Some Scientists Want To Ban Glitter Due To Potential Environmental Harm

With trendy sparkle cappuccinos and stretch mark glitter painting making headlines in just the last month, it’s difficult to fathom a society without glitter — but some scientists argue we should start to.

Just as glitter clings to the skin, hair, and our enemies for the low low price of $10, it also poses an environmental threat to the world’s oceans and the creatures in them.

“I think all glitter should be banned, because it’s microplastic,” Dr. Trisia Farrelly at Massey University in New Zealand told British newspaper The Independent. “When people think about glitter they think of party and dress-up glitter. But glitter includes cosmetic glitters as well, the more everyday kind that people don’t think about as much.”

Richard Thompson, a professor at Plymouth University, agrees.

“I was quite concerned when somebody bought my daughters some shower gel that had glitter particles in it,” he told CNN. “That stuff is going to escape down the plughole and potentially enter the environment.”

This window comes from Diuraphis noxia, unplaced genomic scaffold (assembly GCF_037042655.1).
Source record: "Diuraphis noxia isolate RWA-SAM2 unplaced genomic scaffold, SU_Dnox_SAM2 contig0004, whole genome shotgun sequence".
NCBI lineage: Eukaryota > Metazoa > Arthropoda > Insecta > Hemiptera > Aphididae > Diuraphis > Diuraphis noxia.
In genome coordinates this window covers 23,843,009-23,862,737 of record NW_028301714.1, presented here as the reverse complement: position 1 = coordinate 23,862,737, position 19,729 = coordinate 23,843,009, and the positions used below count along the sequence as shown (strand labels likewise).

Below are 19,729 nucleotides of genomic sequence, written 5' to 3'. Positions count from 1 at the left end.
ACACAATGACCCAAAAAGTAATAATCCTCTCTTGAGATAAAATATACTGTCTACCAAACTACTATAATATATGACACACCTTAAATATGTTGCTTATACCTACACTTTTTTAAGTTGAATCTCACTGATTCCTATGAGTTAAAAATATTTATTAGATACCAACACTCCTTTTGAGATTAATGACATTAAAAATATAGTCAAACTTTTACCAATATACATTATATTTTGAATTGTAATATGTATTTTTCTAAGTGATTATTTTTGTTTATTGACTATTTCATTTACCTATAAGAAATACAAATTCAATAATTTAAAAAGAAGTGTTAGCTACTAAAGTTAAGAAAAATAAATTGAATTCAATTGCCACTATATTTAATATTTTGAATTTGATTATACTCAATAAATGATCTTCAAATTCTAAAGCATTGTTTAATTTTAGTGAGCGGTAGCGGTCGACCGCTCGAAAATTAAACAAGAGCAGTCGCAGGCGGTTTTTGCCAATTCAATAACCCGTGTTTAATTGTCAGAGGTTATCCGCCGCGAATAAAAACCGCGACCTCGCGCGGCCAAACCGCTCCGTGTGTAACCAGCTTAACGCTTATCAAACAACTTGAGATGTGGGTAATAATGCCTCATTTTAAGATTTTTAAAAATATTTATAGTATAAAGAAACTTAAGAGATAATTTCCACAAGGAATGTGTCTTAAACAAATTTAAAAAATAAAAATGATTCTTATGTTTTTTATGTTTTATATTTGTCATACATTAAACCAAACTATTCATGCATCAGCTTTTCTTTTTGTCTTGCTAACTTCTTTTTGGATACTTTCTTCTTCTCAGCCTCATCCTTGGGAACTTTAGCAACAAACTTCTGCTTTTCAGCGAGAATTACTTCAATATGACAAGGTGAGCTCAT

The microplastics in question are “tiny bits of shiny plastic,” CNN explains, and they’re becoming a topic of conversation for scientists in the United Kingdom. The U.K. is already implementing a ban on microbeads (a type of microplastic found in many face washes) next year, and for some scientists, expanding that ban to all microplastics is the logical next step.

While the news certainly isn’t heartening for glitter fanatics, it isn’t all bad: biodegradable glitter brands exist like EcoStardust and BioGlitz, and even some sizable brands like Lush uses biodegradable glitter in their bath products.

The best part is, they’re ever bit as shimmery.

You Can't Ship Glitter To Your Enemies, Sorry


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